ABOUT THE BOOK
Alapata Apata is a political satire by Wole Soyinka, centring on the misuse of power and natural resources, and the appropriation of self-aggrandising titles. The play revolves around the intricate circumstances that surround the surprise early retirement of a popular butcher, Alaba.
Light-hearted and amusing, the play is another one of Soyinka’s beautifully presented satirical portrayals of the Nigerian, or African, society. This time the emphasis is on the inactions and excesses of people in power, and the appropriation of natural resources for personal gain.
Most of the confusion stems from the incomprehensible decision of a young butcher, Alaba, to retire from his prosperous business and then venture to sit atop a rock all day and do nothing. Soyinka seems, by this, to refer to politicians who do nothing except count days, count how long they have spent in office, despite having all available resources at their disposal to leave a lasting impact.
But the central and perhaps the most fascinating idea in the play lies in its title. Depending on how the letters are accented, Alapata Apata may mean ‘butcher’ or ‘owner of the rock’. This ambiguity throws everyone in the play into confusion, from acquaintances and sympathisers who are puzzled as to why he has left his booming butchery business to sit continually on a rock, to others of a less than savoury nature who seek the minerals under the said rock.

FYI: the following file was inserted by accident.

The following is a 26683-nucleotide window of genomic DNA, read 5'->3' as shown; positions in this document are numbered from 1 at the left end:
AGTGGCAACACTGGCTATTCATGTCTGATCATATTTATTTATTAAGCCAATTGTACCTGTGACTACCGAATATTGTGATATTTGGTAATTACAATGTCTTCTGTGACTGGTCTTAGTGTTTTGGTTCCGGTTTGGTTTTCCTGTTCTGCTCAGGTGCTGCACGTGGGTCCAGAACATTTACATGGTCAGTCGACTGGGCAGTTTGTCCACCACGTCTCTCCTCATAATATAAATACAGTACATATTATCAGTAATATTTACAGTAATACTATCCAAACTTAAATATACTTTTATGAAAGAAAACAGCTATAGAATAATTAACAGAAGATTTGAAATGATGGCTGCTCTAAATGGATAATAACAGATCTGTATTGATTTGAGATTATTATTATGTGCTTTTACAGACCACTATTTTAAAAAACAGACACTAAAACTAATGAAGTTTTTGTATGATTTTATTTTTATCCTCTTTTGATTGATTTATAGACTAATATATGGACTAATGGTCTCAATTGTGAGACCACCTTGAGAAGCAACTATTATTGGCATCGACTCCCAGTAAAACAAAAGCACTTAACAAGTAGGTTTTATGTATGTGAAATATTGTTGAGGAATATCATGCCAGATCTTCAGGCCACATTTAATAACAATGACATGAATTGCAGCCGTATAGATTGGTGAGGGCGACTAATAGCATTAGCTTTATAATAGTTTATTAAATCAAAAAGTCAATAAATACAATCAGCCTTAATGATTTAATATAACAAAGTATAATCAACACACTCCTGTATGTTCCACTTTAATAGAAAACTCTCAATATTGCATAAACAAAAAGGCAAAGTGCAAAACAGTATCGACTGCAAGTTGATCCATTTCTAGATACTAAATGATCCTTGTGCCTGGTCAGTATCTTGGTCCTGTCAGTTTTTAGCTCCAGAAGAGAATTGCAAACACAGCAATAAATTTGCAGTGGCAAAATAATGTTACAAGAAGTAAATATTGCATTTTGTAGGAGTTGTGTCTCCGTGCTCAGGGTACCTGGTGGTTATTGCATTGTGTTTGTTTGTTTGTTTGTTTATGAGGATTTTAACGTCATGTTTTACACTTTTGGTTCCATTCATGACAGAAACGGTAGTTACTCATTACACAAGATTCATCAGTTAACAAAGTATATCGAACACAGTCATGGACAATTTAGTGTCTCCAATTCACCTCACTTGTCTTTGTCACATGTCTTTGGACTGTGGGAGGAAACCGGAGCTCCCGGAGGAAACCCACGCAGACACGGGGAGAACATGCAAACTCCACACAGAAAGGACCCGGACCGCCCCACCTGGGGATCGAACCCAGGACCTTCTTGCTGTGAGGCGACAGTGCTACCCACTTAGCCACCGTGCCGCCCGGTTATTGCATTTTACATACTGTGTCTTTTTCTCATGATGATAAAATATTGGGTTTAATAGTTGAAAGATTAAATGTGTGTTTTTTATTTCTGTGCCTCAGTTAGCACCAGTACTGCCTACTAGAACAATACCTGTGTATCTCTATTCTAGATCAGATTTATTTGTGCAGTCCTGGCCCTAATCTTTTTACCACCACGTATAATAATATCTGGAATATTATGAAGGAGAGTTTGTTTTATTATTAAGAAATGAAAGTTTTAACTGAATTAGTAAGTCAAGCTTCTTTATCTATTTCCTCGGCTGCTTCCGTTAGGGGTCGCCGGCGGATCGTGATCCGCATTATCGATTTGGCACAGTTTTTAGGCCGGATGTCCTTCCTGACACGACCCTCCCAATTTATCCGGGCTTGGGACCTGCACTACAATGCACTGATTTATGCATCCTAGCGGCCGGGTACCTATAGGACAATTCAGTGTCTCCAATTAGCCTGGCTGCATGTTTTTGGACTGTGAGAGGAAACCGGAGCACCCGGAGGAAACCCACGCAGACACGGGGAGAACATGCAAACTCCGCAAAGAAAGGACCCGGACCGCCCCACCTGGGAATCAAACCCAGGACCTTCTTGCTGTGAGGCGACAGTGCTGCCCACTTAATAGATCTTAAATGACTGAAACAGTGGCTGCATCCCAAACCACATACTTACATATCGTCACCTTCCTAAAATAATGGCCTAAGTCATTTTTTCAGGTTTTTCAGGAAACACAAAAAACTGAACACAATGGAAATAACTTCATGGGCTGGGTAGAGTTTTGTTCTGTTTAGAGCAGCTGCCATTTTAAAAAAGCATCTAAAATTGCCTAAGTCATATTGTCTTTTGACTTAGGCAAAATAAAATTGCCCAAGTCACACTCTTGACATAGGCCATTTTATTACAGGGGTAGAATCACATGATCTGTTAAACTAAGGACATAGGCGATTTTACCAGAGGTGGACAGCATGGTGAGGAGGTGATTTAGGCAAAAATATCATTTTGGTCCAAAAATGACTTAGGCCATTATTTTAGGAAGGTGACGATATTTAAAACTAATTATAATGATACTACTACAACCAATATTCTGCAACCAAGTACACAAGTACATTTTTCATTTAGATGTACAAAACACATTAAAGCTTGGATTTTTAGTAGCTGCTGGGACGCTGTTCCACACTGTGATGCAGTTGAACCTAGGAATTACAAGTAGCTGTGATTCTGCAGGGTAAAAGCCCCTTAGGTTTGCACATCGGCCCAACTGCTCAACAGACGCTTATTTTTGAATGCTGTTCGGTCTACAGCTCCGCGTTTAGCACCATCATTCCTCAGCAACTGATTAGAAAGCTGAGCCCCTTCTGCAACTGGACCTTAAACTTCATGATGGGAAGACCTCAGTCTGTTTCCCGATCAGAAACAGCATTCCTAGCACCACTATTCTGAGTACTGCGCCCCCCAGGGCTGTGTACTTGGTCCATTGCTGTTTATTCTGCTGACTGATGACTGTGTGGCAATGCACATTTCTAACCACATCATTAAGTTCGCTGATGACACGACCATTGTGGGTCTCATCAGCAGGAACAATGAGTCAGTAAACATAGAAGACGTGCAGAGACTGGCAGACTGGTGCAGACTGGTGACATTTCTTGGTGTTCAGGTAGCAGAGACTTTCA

All in all, the play makes for interesting reading, but then what else is expected of a play written by the foremost African literary giant himself?
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